# Determing location where electric field is zero?

1. Jan 8, 2014

### Ascendant78

1. The problem statement, all variables and given/known data

2. Relevant equations

See #1

3. The attempt at a solution

Based on the information in the question, I did what I could, but in the back of the book they have an answer of -9.9a and I have no idea how?

For the +3q on the right, I set the denominator to (2a+r)^2, since its distance would be the square of both the 2a between them as well as the additional r distance between the point and -2q. I am thinking they somehow managed to relate a to r to get rid of r, but I can't seem to figure out how I can do that or in some other way get rid of r?

2. Jan 8, 2014

### maajdl

Why (r+2a) and not (r-2a) ?
Where is the b charge located in your system of coordinates? At x=2a or at x=-2a?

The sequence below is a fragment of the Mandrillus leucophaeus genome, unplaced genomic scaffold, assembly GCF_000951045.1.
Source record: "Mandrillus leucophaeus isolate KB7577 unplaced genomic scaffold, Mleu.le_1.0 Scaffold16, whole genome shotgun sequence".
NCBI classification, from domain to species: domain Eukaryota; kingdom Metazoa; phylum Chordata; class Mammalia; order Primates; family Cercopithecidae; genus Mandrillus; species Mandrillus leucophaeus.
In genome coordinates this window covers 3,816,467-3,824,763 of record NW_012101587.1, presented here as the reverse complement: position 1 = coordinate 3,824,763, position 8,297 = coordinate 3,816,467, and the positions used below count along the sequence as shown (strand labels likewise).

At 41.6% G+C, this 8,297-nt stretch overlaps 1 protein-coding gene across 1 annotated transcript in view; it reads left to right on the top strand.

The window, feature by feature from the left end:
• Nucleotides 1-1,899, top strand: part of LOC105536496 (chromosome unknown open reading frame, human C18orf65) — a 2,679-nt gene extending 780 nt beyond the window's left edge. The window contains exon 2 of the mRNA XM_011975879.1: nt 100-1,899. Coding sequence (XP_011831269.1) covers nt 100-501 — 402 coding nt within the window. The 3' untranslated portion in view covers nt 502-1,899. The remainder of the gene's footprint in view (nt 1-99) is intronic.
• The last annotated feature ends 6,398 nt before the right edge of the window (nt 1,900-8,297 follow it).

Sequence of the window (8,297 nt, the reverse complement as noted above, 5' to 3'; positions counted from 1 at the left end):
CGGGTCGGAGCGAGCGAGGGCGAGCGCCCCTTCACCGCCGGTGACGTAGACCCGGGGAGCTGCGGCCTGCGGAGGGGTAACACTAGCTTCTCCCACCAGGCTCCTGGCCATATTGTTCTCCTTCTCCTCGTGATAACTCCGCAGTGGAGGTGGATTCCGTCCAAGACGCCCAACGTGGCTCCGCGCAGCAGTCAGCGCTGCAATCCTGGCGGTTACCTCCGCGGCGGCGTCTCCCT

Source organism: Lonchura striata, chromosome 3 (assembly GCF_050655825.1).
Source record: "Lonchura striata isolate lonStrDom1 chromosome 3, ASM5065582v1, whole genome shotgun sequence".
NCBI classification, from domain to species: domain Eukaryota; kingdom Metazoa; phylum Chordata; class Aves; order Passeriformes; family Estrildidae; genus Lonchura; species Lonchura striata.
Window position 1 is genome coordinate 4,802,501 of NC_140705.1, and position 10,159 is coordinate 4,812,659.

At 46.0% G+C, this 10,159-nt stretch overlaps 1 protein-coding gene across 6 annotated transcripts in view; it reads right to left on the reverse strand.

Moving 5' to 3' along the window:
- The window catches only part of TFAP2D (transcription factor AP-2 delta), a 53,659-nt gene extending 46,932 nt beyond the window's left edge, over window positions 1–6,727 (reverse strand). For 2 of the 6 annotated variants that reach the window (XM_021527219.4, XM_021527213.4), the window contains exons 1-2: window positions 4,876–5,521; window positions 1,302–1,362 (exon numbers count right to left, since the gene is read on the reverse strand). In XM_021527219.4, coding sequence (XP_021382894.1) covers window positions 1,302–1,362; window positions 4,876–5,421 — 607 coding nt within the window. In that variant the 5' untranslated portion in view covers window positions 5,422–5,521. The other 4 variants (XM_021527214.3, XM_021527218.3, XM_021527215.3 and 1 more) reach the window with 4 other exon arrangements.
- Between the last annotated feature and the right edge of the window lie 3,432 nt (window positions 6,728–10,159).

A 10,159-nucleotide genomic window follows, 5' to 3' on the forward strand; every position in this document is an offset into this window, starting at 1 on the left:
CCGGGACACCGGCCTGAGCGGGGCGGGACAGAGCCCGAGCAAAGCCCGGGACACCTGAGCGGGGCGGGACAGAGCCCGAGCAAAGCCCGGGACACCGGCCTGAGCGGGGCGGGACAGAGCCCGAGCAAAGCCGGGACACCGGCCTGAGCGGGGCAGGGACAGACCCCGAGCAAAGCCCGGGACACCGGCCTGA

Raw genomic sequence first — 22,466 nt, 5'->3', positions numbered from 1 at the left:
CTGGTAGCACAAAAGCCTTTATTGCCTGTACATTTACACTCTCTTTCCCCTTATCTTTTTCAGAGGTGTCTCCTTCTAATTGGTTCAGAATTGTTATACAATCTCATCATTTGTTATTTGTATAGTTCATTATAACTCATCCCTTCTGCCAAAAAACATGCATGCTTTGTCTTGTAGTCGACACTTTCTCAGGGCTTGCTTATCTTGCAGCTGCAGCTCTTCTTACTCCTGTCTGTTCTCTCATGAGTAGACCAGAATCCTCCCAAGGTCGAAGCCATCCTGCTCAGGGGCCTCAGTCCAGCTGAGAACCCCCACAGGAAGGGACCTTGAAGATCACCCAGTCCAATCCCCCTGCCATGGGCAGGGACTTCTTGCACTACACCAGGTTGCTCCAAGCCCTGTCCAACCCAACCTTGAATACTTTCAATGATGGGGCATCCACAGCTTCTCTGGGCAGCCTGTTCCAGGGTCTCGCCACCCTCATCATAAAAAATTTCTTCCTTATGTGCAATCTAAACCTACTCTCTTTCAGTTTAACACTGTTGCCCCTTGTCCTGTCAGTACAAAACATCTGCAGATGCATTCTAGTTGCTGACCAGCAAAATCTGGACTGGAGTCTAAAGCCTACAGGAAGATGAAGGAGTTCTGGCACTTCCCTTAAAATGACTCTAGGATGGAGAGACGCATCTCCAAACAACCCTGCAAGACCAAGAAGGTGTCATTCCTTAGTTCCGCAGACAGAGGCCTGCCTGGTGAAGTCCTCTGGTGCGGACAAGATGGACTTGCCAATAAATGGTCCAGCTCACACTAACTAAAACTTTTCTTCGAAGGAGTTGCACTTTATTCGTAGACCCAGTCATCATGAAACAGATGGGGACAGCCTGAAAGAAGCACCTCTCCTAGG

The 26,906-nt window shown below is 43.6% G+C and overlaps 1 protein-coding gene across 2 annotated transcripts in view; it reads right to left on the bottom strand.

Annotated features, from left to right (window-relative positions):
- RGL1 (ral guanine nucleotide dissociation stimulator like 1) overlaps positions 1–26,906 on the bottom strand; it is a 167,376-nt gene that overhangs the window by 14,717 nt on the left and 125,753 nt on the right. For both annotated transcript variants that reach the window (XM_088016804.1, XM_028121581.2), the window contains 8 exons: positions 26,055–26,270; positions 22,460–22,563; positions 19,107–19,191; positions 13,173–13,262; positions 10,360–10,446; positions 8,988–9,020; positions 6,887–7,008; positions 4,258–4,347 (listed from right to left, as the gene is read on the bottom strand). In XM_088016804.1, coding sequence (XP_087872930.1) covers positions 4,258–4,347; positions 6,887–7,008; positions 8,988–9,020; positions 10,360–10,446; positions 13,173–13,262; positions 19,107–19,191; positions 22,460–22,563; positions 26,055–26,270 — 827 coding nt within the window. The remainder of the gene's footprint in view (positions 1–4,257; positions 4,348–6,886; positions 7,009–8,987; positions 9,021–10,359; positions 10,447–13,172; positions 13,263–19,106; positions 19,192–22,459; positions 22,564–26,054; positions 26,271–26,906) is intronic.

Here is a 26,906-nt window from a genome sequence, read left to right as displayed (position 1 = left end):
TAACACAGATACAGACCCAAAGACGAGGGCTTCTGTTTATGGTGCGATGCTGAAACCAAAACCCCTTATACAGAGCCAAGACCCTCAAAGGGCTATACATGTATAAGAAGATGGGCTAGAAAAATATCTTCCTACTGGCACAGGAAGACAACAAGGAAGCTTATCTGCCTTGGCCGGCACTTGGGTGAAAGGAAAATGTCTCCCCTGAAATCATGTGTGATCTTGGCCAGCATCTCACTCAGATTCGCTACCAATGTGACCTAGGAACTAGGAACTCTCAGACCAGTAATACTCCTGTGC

Why did you expand (r+2a)², does that make your calculations simpler?

3. Jan 8, 2014

### grzz

All is correct except that (r$^{2}$ + 4ar + 4a$^{2}$) is suddenly changed to
(r$^{2}$ + 4a$^{2}$).

Last edited: Jan 8, 2014
4. Jan 8, 2014

### Ascendant78

Thanks, but I'm not seeing how you are getting that? Wouldn't I want to square their combined sum?

5. Jan 8, 2014

### grzz

I meant that the term '4ar' must be kept and not lost on the way.

6. Jan 8, 2014

### Ascendant78

Oh, yes I did correct that on my personal scribble, just not on that page. Even after I did that however, I still end up with r values in the equation that I can't seem to get rid of as shown here:

7. Jan 8, 2014

### Ascendant78

This thing is due tomorrow and I haven't heard back from the professor either, so if anyone has any suggestions, I'm all ears? I did change up my signs, realizing the direction should be expressed as the point from the source of the charge TO the point I am trying to locate, rather than the reverse which I started with. It's frustrating because our book didn't explain how to approach a problem like this, but our professor threw it at us.

Last edited: Jan 8, 2014